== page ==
CHARLESTON, W.Va. — There wasn’t a lot of money to go around when Brenda Dodd’s daughters were young, especially for luxuries like professionally made portraits.
But then she got a coupon in the mail from Lindsay’s Studio on Charleston’s East End, offering a free photo session.
She loaded up her daughters Stephanie and Angela — now 43 and 41, respectively – and took them to the studio, which was actually a small room in self-taught photographer Lindsay Hignite’s apartment.
Hignite took the girls’ photos and asked Dodd to come back a few days later to see the finished products.
“When you came back they had them all printed up,” she said.
The photo session was free but the studio charged for prints. Dodd couldn’t afford much, so she selected a few photos of Stephanie and left the rest with Hignite.
“It was hard, because then you have to walk off and think they’re just going to tear them up,” she said. “That’s what I figured happened to them.”
But that wasn’t what happened.
Hignite was something of a pack rat. When he died in 2000, he left behind thousands of unclaimed photos of babies, toddlers, young brides, first communions and family reunions.
The photos weren’t discovered until last fall when the Charleston Urban Renewal Authority purchased the building at 1601 Washington St. E.
Daily Mail local government reporter Matt Murphy heard about the photos at an Urban Renewal Authority meeting and asked to take a look at the former studio.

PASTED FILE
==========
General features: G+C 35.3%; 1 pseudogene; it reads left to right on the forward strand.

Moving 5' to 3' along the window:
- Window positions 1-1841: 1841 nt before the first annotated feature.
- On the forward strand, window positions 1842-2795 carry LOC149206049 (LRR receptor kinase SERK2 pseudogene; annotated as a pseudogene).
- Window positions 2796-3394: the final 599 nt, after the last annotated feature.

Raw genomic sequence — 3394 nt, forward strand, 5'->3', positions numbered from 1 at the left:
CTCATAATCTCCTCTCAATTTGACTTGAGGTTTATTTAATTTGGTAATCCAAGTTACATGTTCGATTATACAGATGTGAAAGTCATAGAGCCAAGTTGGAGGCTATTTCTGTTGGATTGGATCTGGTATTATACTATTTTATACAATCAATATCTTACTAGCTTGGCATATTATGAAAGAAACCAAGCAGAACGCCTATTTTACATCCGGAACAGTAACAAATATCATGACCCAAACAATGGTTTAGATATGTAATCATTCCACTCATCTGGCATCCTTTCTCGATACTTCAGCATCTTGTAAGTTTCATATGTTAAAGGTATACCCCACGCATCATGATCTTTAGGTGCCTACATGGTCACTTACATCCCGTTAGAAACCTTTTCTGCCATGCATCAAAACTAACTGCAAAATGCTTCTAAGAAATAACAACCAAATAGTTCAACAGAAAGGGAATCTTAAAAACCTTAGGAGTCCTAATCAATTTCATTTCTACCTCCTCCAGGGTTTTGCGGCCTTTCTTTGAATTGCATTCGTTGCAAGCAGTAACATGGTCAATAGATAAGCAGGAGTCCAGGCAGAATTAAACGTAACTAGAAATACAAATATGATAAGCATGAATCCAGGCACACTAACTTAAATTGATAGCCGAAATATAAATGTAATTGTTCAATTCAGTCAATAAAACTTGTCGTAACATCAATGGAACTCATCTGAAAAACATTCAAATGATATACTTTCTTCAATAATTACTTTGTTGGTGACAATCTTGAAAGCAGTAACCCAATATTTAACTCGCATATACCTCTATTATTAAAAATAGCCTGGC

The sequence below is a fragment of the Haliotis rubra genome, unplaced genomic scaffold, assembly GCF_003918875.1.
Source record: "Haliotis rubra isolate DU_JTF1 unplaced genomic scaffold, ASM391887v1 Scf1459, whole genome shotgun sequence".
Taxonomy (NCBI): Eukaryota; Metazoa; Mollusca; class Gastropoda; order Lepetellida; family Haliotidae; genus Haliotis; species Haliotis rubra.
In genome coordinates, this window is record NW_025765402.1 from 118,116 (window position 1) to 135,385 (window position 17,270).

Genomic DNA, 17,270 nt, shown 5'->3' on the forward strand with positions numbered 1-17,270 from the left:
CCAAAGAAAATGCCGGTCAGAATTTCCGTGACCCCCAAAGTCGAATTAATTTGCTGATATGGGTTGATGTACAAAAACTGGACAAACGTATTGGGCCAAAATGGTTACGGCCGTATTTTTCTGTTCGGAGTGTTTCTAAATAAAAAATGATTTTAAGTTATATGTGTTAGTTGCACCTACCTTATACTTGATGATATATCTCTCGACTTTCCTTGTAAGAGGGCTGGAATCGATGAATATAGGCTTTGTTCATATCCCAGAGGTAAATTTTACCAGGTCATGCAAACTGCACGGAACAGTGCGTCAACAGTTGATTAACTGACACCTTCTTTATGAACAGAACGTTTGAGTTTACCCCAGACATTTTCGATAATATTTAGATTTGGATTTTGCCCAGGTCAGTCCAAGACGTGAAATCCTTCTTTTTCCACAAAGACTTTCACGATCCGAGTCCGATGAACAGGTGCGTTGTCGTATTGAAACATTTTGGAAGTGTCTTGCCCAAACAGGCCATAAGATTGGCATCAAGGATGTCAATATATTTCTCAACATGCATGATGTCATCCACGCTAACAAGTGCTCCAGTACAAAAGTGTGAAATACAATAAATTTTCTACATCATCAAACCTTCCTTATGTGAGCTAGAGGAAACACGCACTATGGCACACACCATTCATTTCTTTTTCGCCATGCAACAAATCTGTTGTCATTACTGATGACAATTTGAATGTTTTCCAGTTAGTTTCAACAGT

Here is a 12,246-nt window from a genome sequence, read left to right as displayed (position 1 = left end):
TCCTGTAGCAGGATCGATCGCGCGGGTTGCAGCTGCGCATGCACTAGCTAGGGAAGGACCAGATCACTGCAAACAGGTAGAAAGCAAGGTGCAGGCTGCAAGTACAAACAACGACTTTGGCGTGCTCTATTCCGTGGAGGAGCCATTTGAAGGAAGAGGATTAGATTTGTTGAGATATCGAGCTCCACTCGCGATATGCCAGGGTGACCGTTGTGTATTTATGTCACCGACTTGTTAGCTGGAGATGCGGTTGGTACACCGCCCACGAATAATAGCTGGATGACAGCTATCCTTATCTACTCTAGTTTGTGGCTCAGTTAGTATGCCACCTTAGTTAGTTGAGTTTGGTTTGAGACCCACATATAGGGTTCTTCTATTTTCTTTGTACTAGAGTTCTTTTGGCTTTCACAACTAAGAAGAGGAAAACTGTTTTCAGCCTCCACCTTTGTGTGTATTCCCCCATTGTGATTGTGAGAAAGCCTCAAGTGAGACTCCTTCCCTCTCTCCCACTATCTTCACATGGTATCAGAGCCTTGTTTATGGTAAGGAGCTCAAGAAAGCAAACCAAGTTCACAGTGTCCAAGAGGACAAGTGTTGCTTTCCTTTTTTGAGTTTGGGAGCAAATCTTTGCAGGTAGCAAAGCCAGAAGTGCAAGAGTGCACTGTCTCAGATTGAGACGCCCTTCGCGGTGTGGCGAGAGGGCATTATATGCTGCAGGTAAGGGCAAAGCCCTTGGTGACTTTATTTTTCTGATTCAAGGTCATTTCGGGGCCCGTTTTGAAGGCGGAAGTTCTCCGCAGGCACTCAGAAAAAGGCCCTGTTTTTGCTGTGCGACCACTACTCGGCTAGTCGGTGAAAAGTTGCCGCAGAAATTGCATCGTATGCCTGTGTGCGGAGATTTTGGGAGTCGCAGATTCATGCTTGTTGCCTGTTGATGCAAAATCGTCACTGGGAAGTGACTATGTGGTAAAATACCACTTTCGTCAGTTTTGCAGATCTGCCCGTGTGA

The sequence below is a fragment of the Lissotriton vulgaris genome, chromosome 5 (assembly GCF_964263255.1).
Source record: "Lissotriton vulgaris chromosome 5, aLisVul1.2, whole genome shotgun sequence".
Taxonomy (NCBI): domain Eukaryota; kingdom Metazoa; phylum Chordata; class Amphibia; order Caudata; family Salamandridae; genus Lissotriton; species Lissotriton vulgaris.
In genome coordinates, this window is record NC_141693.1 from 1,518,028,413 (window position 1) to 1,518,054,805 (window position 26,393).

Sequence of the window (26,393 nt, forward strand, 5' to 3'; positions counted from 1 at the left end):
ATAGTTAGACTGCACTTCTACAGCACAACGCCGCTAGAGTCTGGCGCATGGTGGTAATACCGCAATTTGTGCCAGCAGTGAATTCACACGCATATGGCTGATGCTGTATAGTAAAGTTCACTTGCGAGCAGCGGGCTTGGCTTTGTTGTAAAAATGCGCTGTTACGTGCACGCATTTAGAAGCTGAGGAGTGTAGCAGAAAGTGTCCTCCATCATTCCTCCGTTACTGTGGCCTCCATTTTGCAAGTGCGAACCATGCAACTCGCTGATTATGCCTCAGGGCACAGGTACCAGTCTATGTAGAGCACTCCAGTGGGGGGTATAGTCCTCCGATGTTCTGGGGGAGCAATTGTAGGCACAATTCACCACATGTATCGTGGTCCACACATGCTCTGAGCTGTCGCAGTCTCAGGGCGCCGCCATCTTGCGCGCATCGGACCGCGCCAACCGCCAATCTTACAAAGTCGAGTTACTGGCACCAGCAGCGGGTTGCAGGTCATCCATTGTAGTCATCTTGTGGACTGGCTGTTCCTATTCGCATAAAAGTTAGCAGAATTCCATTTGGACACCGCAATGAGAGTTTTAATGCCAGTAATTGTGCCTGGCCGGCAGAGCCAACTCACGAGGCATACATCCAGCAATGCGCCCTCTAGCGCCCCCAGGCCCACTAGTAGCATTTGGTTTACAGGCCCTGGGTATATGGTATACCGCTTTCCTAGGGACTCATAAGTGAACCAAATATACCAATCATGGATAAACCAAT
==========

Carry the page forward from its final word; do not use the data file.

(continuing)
It was a mess. The apartment was filthy and had been vandalized at some point over the last 14 years. A flight of pigeons had taken up residence in the kitchen.
But stacked in Hignite’s front rooms were boxes and boxes of old photos.
The Daily Mail ran a front-page story about the abandoned studio and, within 24 hours, both of the photos featured with the article were claimed by family members. Another photo, featured in a follow-up story later that week, also was claimed.
That gave assistant city editor Billy Wolfe an idea.
With permission from the Urban Renewal Authority, the Daily Mail hauled those photos out of the second-story apartment and back to the newsroom, where Murphy and Wolfe cataloged and photographed the pictures.
They began uploading those photos to the Daily Mail’s Facebook page in an attempt to reconnect them with the subjects. That’s where one of Stephanie Dodd’s friends spotted her photo.
“A girl that was my best friend in third grade tagged me and said ‘This is you,’” Stephanie said.
The photos were not torn up as her mother had feared. They just spent the last 40 years in the bottom of a box.
The Daily Mail has now posted more than 1,200 old photos from Lindsay’s Studio on Facebook. More than 100 of those photos have been identified and returned to their rightful owners. Hundreds more have been identified and are in the process of being claimed.
Sherry Phillips was on a business trip to Phoenix when she received notification that someone had tagged her in a photo on Facebook.